**I will acknowledge one hole in my argument for reproductive justice. I do support spay/neuter programs for domesticated animals. I think it just to ask the question of why I would, when I absolutely oppose the control of reproduction for any human who is capable of consenting to their own reproductive decisions. The compromise with spay/neuter programs for domesticated animals is because we live in a world that is violent to nonhumans and that has exploited them at every turn for millenia. I believe that nonhuman animals are here for their own purposes and do not exist for us to use. At the same time, I wish to avoid causing them harm to the greatest extent that I can. I believe that on the grand scheme of things, not spaying/neutering animals (e.g. dogs and cats) will cause them to reproduce with one another which will ultimately cause more violence to their offspring in this speciesist society.

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7 thoughts on “Pro-choice is not anti-vegan

  1. extremefruitboy nextlevelperformance says:

    In the case of humans who can consent, you’re giving too much weight on the mother instead of the fetus. Unwillingly or willingly tieing your body to another sentient being does not give you the right to do to it whatever you like.

    If you wake up surgically attached to another person unwillingly by a crazy doctor or willingly for whatever preference, you can’t just decide to kill the other person when you change your mind. You try to live together until you find a doctor that can safely disjoint both of you.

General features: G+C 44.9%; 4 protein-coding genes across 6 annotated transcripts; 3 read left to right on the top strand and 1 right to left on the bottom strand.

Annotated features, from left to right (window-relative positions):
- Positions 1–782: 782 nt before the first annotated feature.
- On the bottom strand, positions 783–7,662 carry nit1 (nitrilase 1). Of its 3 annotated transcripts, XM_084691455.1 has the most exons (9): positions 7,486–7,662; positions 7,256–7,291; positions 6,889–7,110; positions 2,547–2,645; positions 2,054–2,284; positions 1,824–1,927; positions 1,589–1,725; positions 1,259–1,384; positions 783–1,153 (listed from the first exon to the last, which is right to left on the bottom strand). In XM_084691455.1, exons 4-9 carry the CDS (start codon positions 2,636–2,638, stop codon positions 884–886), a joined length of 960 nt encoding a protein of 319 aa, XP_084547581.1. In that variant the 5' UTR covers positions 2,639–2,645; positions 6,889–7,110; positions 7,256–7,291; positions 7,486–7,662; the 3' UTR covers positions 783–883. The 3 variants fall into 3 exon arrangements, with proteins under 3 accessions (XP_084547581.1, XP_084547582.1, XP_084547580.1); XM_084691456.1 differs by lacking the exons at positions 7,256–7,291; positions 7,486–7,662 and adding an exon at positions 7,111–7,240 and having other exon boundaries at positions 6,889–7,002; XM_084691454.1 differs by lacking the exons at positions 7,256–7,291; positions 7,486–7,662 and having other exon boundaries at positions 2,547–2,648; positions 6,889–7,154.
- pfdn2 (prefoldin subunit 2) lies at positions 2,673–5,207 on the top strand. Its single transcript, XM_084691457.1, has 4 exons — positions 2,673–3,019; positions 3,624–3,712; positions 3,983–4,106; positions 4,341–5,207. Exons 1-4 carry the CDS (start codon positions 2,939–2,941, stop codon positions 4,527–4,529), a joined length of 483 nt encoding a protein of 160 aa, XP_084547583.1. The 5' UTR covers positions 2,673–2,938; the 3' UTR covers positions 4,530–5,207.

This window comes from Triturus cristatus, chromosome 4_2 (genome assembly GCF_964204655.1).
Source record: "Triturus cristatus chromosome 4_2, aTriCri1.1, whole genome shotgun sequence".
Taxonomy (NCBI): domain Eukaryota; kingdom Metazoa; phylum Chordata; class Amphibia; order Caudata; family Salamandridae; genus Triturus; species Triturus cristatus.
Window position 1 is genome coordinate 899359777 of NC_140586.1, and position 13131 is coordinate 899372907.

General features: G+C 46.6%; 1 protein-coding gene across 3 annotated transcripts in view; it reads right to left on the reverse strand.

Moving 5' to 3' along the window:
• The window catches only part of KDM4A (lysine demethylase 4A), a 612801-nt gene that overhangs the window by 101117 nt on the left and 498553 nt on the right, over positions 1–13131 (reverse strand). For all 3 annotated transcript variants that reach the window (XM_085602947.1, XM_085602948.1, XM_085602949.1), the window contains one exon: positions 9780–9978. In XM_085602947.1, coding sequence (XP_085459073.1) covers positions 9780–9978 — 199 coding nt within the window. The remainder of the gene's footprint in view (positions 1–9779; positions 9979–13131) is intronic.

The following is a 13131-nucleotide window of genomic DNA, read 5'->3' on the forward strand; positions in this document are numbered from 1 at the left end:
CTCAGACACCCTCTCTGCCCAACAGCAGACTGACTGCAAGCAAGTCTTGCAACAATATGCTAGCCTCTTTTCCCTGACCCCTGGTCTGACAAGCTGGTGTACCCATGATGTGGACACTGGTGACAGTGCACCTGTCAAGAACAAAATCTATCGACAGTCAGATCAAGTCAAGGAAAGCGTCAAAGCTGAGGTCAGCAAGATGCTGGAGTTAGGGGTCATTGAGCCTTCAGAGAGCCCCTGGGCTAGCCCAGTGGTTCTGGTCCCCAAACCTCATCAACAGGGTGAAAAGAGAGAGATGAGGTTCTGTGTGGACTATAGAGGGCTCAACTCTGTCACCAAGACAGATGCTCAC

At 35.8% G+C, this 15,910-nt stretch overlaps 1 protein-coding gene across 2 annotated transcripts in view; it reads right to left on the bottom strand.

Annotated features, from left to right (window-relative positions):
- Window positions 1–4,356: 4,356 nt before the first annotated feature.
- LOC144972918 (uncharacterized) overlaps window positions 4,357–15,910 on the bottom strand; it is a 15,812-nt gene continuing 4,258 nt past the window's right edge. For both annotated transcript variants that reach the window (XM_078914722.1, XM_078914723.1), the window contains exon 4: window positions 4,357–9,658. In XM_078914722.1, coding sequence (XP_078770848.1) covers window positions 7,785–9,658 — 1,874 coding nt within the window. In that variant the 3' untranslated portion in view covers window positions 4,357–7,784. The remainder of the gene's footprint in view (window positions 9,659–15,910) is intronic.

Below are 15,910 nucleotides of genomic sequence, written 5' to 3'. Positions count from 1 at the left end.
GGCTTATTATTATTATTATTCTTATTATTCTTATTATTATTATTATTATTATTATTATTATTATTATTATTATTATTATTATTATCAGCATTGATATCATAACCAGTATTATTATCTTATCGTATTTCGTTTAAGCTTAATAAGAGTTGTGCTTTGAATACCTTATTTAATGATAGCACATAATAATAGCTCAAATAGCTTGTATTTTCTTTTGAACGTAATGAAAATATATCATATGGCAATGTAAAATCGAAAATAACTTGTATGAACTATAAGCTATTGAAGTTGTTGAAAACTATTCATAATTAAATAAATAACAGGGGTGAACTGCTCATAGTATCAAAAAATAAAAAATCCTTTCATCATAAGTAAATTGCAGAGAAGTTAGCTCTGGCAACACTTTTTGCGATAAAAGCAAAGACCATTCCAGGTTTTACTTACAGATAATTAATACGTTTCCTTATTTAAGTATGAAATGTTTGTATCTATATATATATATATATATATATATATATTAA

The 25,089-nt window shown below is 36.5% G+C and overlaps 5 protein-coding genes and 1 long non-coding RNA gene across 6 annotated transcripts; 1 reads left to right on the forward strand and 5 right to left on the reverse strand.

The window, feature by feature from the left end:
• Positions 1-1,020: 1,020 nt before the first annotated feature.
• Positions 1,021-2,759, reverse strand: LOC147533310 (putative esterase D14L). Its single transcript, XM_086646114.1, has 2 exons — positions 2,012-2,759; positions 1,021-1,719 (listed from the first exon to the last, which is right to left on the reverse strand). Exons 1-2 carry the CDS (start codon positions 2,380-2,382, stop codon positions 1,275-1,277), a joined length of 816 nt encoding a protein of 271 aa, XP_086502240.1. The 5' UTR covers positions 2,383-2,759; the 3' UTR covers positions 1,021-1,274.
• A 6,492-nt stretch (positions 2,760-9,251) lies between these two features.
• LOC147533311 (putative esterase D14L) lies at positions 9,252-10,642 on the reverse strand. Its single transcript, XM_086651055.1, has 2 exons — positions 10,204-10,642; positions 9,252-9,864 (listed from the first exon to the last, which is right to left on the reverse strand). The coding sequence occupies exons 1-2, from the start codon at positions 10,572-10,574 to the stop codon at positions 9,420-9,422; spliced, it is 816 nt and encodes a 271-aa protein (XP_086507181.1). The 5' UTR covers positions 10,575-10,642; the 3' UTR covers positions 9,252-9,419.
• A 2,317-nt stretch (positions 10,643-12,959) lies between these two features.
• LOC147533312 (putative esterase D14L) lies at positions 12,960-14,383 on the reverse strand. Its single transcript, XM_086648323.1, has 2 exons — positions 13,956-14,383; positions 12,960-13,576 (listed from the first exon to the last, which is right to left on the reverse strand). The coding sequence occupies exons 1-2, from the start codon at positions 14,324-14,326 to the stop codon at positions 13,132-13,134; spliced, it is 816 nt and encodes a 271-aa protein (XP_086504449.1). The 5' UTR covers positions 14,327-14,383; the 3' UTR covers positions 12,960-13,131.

That being said I wouldn’t violently stop anyone from having an abortion though, rather use persuasion. I advocate the pro-sentient life position, but there is a third interesting alternative to the abortion debate:

  2. I completely agree with the comment above. Sorry, but your “logic” is very faulty. I guess, being vegan, you would argue that prawns, for example, have some level of sentience and a right to life, which is why you don’t eat them? well, a human foetus, even at an early stage also has some level of sentience and a right to life (and it usually ends up inside a woman, and living off her, due to a voluntary consensual act of that woman. What is that, if it is not choice?)

  3. Alexis says:

    Being surgically attached to an alive, awake, very born human being is not the same as having an embryo grow in your belly, robbing you of nutrients and becoming a legal obligation. That embryonic/foetal life isn’t sacred. Bodily autonomy is sacred. No one can or should be forced to sacrifice their own autonomy to another creature. We don’t have obligate organ donation, for example, because we recognize that forcing someone to give up a part of themselves, even after death, is a violation of bodily autonomy.

    Second commenter, please present some proof that fetuses are sentient “even at early stages” because my understanding is that consciousness doesn’t develop until the third trimester.